A growing and disturbing trend appears to be lawsuits in which the plaintiffs are alleging that some of the top companies in the animal protein industry are conspiring with one another in order to manipulate prices and raise the costs at the retail level.

Just recently, one such suit was filed against the leading pork companies in the United States on behalf of a group of consumers, and a day or two later, another suit was filed against some of the top poultry companies in the nation on behalf of three major grocery retailers.

Tyson Foods was targeted in both suits, and in a statement, denied what it has been accused of doing. “Tyson Foods competes with integrity every day in every market. We welcome vigorous competition which makes us a better company and enhances the quality of our products. We are disappointed by the recent cases involving pork filed by the purported consumer classes and by the recent case regarding broiler chickens filed by our customer. Lawsuits like these do not benefit consumers, but only work to enrich opportunistic plaintiff attorneys. We’re determined to defend against these claims,” the company stated.

I cannot disagree with Tyson’s statement.

Suits similar to the two most recent ones have been filed. Key in my mind was one targeting some of the country’s top egg companies. In a court decision reached in June, a jury determined that  Rose Acre Farms, R.W. Sauder and Ohio Fresh Eggs had not taken part in any collusion. But those three companies certainly racked up pretty sizable legal bills, while other companies reached costly settlements, not to admit guilt but rather to avoid the hassles and expenses of legal defense.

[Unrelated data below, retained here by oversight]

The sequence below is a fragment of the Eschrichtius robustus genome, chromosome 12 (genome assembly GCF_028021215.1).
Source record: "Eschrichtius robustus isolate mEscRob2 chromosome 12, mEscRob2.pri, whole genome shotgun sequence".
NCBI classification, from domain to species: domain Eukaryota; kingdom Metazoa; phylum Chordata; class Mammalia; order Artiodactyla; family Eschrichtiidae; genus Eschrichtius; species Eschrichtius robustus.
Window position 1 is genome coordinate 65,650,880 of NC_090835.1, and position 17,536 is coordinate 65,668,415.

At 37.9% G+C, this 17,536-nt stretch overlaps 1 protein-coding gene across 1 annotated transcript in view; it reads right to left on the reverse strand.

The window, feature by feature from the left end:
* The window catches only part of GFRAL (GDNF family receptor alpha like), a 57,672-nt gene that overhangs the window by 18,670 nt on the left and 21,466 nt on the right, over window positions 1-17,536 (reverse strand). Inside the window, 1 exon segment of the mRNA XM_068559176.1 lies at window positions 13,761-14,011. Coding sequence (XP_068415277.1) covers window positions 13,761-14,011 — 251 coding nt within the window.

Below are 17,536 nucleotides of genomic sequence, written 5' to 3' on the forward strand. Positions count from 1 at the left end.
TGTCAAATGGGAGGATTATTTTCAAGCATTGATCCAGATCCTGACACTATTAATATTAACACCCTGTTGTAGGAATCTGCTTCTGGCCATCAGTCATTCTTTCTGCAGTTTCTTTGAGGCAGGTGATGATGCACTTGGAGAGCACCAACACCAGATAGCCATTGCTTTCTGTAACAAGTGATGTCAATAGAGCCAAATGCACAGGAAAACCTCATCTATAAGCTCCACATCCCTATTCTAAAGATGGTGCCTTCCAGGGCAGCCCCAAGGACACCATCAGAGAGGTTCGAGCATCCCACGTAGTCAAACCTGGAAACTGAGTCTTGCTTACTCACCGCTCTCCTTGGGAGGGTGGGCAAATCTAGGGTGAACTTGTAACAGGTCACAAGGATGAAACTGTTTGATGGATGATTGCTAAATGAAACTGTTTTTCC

Fieldale Farms, also reached a settlement in one of the suits against top broiler companies, for similar reasons certain egg companies decided to settle.

The problem: Grocers involved in lawsuits

Regardless of whether a company decides to settle or defend itself in a court, lawsuits like these are costly to a company and are an added distraction that detract attention away from producing food for the consumers.

It is somewhat comprehensible that some consumers might just want easy money that comes from one of these lawsuits with little concern for those to whom the expense comes. It is not comprehensible that grocery chains would do the same.

Sure, retailers want to get the best deal from the suppliers with which they do business. But to jump in on copycat litigation that typically only results in settlements and not verdicts does not appear to be good business.

But that is what Kroger, Albersons Companies and Hy-Vee did in the latest lawsuit against the leading broiler companies, and what Winn-Dixie and Bi-Lo did in a similar suit filed in January.

The solution: Don’t patronize litigious stores

While I am not a juror, I don’t feel like these plaintiff companies are entitled to a dime. Not from the companies in which they are suing, and not from consumers who support animal agriculture.

Boycotting said businesses, or at least reducing your patronage of them, seems like a good solution. And along with shopping elsewhere, write to said companies to let them know that is what you are doing and why.

There are situations in which there is no better way to vote than through the wallet, and this seems to be one of those situations.